Urban planning

Expert Voices

How self-driving cars will help solve America’s parking problem

cars in shopping mall parking lot
Photo: Bill O'Leary/The Washington Post via Getty Images

America is overparked. In Los Angeles, for example, there are 9 parking spaces for every car. Nationally, 250 million adults have access to more than 700 million parking spaces. That adds up: The U.S. dedicates an area the size of Connecticut to parking.

The big picture: As an alternative to personal car ownership, self-driving cars will allow cities to be rebuilt around people. Ride-sharing fleets in particular could transform the use of valuable urban real estate, turning the asphalt jungle back into spaces communities can use for anything from dedicated bike and scooter lanes to on-street parklets or even housing.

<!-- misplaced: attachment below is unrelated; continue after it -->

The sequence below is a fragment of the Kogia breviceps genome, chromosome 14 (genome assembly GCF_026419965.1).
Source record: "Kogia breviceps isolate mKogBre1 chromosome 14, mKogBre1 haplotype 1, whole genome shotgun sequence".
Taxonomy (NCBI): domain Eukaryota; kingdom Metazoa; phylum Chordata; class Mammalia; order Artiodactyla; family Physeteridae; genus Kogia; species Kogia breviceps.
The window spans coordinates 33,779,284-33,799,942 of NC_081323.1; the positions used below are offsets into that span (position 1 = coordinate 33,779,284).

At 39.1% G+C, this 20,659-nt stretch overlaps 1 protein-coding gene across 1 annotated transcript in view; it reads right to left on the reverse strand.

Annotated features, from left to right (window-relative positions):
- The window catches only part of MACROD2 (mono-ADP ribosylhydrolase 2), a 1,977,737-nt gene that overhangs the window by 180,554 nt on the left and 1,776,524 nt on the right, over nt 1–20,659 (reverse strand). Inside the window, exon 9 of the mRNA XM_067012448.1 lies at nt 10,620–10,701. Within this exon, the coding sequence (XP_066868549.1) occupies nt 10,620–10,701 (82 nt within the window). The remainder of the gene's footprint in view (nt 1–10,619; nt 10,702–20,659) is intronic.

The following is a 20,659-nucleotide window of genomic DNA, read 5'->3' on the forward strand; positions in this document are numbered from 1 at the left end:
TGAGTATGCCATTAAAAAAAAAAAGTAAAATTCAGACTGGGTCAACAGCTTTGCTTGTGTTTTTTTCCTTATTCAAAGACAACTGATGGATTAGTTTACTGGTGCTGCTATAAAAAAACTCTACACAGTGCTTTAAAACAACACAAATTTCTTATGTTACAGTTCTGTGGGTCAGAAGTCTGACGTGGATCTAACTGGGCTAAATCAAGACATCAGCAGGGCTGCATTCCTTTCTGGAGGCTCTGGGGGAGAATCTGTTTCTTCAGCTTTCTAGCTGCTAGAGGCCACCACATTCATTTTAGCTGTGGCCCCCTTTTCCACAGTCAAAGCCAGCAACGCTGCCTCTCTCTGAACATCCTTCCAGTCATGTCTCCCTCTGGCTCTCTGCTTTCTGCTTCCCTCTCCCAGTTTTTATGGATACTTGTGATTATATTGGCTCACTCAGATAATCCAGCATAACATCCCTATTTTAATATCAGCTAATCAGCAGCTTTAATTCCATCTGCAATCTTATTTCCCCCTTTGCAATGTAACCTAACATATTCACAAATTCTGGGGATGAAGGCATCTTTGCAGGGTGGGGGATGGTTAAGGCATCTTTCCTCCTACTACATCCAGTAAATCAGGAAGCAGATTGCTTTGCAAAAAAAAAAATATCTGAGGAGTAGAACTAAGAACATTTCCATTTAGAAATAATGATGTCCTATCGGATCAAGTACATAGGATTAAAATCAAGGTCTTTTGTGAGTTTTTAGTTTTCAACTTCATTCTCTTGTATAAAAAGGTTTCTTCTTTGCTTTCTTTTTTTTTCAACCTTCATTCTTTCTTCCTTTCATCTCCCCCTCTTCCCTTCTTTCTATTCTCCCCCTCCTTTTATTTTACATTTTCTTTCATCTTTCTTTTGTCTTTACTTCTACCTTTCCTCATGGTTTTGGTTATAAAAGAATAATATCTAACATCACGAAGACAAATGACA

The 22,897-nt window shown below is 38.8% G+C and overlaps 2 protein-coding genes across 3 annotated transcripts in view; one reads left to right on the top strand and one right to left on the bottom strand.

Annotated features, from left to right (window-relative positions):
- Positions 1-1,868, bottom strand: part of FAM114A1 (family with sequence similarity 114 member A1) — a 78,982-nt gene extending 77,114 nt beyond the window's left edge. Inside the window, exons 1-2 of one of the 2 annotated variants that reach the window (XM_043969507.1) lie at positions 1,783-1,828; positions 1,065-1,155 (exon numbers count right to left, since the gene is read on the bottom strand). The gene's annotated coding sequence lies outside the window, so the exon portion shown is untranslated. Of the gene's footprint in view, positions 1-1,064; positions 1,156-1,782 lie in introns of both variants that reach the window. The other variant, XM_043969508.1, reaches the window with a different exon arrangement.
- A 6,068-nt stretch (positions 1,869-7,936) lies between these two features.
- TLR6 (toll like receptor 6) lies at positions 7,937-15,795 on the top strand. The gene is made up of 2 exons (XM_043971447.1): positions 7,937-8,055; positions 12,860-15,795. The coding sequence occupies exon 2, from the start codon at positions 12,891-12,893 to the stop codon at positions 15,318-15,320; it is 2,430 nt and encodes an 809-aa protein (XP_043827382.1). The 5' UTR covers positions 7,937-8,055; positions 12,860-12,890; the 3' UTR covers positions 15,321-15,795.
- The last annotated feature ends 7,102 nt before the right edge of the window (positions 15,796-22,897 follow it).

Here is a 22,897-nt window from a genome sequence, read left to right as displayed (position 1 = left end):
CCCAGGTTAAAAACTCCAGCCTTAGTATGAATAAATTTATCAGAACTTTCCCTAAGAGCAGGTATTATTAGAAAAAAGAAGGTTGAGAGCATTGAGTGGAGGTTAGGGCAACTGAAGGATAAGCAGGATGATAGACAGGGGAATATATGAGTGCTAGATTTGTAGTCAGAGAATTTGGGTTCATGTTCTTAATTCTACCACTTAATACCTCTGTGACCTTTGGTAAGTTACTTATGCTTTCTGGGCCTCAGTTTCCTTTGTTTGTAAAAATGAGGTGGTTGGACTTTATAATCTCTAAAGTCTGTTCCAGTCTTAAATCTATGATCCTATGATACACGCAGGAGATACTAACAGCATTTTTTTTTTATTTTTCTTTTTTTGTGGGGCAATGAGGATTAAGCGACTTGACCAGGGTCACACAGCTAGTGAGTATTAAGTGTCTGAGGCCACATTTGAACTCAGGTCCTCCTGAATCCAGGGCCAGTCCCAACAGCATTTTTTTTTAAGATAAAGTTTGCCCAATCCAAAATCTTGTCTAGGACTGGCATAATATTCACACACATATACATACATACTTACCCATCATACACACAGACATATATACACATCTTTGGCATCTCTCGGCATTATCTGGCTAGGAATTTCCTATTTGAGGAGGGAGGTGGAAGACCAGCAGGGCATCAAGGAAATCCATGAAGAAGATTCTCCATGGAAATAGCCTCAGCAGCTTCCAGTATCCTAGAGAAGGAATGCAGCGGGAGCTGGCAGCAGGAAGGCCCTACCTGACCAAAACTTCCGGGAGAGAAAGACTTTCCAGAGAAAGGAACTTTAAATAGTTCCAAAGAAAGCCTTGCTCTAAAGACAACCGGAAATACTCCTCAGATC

Expert Voices

Ride-sharing and AVs will prompt cities to rethink the curb

downtown San Francisco street with car, bus and streetcar traffic
Downtown San Francisco. Photo: Gili Yaari/NurPhoto via Getty Images

With more and more people turning to ride-hailing options, shared bike systems or motorized scooters — and with the advent of autonomous vehicles looming — urban planners and policymakers have started to rethink the curb.

The big picture: Historically, the curb has been the meeting spot for most buses and taxis, but curb space has increased in value. To take full advantage of this prime real estate, the use of curbs will have to be modified to make entries and exits easier, more efficient and better for the environment.

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